A great deal of mediaeval jewelry was fashioned by monks in the monasteries, who were also skilled craftsmen. Much of this medieval jewelry was used within the church itself. The jewellery worn in the mediaeval period in Europe reflected the obsession with hierarchy and status. Members of the various royal families and the aristocracy wore gold jewellery, wedding rings, silver jewelry, engagement rings, and precious stones, while lower social classes who nevertheless had some standing in their communities wore jewellery fashioned from base metals such as pewter and copper. Until the late 14th century, precious stones were polished, rather than cut and faceted. A large, shiny stone proclaimed the wealth and status of its owner. Some precious stones from the period contain inscriptions or magic symbols which were believed to protect the wearer. Goldsmiths would use enamelling to add colour and decoration to their pieces. This was achieved by firing ground glass at very high temperatures onto the surface of the metal, and the goldsmiths developed a number of spectacular effects which are still admired and prized today, and have never been improved upon. All jewellery was highly prized in medieval times, but fashions changed in precious stones. Until the late 13th century, the sapphire was the most prized gemstone, then the ruby rose to prominence. By the late Middle Ages, the diamond was the gemstone the richest people aspired to, and this was reflected in the cost of the stones. Medieval jewelry was expensive, because the raw materials which reflected the status of the owners were very costly. There was also an element of supply and demand driving the price of the jewellery. As fashions in gemstones changed and demand became higher, the prices of the stones increased. However, the status-obsessed people of the era were happy to pay the prices demanded.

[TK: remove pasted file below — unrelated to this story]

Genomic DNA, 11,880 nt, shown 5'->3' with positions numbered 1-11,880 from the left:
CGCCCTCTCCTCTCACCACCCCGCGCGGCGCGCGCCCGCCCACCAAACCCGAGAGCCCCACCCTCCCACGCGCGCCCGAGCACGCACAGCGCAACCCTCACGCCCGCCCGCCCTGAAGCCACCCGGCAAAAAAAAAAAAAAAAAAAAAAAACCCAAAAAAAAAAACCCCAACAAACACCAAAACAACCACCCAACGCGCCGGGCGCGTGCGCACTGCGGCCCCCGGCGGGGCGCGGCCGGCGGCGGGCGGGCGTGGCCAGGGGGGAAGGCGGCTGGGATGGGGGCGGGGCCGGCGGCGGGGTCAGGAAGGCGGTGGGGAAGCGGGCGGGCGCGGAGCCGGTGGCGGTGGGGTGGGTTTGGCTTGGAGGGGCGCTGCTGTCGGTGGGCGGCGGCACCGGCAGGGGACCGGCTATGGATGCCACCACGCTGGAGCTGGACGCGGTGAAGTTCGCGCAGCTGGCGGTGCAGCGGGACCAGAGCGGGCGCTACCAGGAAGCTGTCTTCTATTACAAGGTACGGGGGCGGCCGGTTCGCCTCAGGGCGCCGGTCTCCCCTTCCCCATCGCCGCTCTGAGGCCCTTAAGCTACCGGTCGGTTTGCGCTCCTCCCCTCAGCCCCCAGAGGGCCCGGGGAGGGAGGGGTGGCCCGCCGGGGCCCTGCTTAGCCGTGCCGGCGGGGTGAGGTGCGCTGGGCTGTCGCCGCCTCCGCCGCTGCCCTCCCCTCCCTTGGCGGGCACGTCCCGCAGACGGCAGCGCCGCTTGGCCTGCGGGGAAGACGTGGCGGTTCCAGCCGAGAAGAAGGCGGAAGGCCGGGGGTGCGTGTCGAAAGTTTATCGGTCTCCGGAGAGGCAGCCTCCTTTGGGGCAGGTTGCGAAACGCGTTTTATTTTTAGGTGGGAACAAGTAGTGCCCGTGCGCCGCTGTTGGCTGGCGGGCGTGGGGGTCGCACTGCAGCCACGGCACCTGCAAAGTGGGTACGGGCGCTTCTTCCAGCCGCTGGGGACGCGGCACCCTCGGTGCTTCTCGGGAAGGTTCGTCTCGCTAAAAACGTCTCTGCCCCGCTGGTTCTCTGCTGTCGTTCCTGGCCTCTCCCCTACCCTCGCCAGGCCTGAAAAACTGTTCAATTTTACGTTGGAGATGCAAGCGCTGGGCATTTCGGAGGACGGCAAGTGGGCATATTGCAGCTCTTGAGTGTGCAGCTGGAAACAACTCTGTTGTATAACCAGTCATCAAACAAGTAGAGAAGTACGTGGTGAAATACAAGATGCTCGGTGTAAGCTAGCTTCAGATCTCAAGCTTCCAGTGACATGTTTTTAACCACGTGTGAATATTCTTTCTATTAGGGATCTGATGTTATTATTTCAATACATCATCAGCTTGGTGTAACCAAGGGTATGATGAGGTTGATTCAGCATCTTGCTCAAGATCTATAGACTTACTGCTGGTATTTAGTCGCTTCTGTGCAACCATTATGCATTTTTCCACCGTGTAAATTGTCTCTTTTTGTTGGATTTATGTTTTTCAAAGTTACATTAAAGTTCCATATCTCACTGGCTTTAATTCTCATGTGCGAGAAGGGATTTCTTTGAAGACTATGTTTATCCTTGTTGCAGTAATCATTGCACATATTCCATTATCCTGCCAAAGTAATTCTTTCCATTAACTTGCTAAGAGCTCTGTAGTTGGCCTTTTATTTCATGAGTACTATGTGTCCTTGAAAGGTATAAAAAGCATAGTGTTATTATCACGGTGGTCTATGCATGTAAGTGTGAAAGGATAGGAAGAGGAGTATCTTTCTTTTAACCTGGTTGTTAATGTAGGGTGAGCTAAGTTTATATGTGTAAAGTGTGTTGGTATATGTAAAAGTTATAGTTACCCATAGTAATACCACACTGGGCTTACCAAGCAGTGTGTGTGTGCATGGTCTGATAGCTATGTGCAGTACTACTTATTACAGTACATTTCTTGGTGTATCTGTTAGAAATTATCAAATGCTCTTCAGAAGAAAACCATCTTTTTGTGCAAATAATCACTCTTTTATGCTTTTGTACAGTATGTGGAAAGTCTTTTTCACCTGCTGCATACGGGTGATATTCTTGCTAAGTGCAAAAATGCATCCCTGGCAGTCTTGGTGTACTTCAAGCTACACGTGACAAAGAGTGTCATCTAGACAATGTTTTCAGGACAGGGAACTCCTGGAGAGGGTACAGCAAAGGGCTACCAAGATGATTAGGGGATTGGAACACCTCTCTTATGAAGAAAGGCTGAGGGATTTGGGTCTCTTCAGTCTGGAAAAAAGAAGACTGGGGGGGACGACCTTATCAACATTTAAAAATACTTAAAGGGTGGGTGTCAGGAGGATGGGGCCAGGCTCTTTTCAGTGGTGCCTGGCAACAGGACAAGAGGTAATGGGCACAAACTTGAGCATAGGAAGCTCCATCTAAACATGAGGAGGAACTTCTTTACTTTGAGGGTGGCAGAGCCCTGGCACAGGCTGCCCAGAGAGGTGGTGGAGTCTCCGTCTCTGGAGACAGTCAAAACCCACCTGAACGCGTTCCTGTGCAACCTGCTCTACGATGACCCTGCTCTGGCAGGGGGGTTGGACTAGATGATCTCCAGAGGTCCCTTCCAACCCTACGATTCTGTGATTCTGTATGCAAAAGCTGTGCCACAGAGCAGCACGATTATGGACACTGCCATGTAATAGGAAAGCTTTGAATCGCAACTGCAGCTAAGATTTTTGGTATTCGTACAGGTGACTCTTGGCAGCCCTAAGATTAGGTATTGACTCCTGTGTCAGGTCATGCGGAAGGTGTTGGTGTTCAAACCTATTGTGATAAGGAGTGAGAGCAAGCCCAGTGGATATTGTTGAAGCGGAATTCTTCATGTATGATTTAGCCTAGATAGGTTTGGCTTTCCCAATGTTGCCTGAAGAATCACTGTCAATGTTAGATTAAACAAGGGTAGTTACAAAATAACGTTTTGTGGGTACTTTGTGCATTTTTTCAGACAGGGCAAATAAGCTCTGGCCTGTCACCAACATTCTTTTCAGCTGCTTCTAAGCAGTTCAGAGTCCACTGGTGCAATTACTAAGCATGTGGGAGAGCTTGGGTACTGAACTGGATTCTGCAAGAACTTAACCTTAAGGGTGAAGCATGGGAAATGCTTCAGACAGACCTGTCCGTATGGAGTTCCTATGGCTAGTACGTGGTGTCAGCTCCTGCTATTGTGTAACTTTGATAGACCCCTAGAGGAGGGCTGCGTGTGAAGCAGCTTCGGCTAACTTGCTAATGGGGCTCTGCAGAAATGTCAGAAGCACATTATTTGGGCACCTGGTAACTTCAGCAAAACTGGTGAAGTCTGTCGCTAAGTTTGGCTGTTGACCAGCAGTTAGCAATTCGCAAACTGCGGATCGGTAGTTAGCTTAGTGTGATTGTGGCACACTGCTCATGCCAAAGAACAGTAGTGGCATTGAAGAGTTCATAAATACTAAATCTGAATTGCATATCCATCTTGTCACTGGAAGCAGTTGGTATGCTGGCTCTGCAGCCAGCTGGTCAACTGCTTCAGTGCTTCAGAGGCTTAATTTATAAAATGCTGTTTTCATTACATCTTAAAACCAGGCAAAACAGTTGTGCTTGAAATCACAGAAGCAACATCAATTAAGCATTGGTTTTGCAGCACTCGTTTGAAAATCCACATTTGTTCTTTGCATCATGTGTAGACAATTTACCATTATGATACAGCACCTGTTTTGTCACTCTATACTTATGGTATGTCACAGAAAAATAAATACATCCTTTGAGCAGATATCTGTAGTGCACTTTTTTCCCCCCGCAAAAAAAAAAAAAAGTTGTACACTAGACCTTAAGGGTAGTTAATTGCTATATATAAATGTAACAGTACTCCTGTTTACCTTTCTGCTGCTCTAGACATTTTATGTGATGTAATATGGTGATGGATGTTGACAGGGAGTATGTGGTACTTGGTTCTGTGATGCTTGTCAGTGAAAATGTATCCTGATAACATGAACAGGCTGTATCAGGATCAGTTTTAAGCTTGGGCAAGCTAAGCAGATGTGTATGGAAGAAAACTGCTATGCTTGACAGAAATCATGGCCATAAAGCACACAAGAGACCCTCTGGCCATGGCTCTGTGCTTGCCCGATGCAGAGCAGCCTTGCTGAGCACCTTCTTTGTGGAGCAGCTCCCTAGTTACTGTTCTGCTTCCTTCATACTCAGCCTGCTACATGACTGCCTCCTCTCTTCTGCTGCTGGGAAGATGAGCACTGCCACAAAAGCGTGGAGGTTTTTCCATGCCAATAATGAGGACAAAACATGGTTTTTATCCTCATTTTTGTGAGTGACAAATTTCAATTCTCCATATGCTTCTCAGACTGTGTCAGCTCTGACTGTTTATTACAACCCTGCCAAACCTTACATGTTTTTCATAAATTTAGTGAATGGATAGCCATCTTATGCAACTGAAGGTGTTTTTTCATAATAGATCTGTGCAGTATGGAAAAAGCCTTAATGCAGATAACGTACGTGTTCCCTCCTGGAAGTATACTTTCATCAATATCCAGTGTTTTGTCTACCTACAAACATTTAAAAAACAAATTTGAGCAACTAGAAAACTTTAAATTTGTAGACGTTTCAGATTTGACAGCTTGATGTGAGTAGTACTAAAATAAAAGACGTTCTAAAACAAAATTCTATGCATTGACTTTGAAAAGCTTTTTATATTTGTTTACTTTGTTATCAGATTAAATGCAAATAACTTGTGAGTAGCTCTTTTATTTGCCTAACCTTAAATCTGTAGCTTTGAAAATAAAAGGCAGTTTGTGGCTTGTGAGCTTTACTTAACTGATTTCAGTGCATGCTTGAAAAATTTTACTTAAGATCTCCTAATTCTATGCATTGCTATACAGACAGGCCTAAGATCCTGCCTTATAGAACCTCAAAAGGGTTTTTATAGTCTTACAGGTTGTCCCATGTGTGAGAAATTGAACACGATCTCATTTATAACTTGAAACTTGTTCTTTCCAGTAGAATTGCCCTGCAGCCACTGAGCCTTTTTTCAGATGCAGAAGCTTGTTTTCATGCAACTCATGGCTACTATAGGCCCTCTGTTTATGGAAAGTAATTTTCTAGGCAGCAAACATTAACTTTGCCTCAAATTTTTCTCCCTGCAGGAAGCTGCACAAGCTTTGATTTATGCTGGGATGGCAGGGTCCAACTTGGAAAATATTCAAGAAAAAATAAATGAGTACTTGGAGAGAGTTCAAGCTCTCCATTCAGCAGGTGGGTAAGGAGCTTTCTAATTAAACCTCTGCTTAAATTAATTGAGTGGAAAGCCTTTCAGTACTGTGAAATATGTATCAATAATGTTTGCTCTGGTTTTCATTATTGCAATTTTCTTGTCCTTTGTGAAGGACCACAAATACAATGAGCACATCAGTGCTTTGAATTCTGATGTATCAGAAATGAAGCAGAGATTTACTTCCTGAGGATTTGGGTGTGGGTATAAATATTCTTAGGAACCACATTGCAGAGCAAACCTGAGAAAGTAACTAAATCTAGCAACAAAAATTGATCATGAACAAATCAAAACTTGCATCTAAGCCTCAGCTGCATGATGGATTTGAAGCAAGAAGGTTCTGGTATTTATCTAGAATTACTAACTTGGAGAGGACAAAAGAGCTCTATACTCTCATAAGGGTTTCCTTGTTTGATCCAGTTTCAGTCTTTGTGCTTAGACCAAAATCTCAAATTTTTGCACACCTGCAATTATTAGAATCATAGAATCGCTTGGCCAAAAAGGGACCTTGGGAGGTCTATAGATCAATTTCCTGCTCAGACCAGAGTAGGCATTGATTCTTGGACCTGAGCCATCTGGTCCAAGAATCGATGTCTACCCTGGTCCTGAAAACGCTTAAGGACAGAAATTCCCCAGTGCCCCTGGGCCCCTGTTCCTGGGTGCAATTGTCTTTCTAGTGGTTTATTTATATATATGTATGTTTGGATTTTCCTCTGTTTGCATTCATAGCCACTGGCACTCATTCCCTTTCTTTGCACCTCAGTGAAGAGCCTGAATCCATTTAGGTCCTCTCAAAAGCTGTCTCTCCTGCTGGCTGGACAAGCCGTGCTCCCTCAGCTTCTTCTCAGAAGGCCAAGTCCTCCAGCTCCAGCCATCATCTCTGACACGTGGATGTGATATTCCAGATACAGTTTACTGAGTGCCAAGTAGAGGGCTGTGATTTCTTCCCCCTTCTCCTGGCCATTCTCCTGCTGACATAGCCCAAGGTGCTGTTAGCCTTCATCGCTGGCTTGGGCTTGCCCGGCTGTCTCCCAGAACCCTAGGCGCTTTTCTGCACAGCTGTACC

In the 15th and 16th centuries, medieval jewelry transitioned from sacred and symbolic to more innovative and fashionable and mens rings were highly popular. Whereas jewelry of the Middle Ages was influenced by religion, Renaissance pieces were progressively inspired by real-life and nature, counterbalanced by the discovery of the New World. The Renaissance announced a new era- and medieval jewellery was permitted to be worn for beauty and fashion. The conquest of Peru and Mexico likewise effectuated an abundance of gold and silver and pioneered new possibilities and markets for jewelry. The Renaissance is frequently referred to as “the jewel age”.
During this period the royal jewels became of growing importance and economic value. King Henry VIII had a huge accumulation of gems and stones, with a personal collection of two hundred and thirty-four diamond rings and three hundred and twenty-four brooches. A great deal of the medieval jewelry in the Renaissance was misplaced due to the Thirty Years War throughout Europe. One of the touching changes from the Renaissance into the 17th century was that jewelry became a conventional decorative accoutrement that was also donned by peasants.